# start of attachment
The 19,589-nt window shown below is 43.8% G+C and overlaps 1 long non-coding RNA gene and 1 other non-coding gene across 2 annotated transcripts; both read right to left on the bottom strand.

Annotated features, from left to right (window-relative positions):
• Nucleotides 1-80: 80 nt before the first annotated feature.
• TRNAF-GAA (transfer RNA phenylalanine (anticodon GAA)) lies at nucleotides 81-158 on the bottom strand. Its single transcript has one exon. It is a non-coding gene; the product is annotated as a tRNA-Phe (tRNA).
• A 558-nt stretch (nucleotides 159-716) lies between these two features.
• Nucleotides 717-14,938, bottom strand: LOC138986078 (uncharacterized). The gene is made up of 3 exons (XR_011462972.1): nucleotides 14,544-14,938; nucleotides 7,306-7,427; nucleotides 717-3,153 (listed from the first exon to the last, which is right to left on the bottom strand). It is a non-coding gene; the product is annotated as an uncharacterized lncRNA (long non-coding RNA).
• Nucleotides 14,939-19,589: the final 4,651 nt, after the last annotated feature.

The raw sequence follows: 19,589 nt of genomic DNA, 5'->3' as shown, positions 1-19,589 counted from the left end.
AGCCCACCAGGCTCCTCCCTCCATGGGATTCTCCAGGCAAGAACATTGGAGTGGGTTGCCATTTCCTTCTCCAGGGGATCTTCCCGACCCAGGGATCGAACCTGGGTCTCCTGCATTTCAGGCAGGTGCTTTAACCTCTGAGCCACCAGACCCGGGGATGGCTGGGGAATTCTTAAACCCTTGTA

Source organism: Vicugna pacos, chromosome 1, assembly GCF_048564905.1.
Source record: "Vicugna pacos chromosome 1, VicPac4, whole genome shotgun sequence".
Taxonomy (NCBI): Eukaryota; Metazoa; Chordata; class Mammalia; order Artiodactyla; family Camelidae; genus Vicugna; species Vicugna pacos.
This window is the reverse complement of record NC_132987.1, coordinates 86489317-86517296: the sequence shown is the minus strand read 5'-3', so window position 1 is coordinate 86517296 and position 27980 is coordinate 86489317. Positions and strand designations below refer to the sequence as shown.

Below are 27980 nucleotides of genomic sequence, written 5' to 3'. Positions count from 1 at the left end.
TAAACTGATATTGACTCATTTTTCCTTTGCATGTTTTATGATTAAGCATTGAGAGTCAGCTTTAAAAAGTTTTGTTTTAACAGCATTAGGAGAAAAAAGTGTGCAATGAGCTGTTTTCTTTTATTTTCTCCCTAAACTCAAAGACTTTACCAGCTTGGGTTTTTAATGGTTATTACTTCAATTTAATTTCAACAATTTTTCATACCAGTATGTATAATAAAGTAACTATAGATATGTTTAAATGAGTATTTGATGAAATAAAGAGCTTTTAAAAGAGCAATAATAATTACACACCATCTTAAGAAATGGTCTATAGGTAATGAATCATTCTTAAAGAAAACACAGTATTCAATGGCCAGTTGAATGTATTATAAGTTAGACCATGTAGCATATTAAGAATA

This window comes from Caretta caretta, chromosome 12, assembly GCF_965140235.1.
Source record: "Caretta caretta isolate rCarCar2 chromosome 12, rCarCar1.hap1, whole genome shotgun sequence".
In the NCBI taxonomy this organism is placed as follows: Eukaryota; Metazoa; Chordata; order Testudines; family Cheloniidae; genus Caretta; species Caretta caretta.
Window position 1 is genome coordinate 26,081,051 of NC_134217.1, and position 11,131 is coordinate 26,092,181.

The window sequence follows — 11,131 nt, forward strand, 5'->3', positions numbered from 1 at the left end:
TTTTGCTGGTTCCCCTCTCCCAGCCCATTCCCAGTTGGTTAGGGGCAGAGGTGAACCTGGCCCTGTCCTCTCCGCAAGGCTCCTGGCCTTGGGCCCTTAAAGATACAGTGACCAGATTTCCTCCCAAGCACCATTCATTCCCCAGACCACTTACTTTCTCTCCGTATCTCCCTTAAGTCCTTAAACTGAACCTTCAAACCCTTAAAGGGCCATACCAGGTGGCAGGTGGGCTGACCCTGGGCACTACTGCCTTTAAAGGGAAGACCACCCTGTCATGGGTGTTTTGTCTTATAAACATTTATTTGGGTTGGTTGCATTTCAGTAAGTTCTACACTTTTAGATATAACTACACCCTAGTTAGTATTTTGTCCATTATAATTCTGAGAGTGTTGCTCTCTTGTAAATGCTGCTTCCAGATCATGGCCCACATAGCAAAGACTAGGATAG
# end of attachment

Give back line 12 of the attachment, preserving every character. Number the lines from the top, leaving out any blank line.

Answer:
Taxonomy (NCBI): Eukaryota; Metazoa; Chordata; class Mammalia; order Artiodactyla; family Camelidae; genus Vicugna; species Vicugna pacos.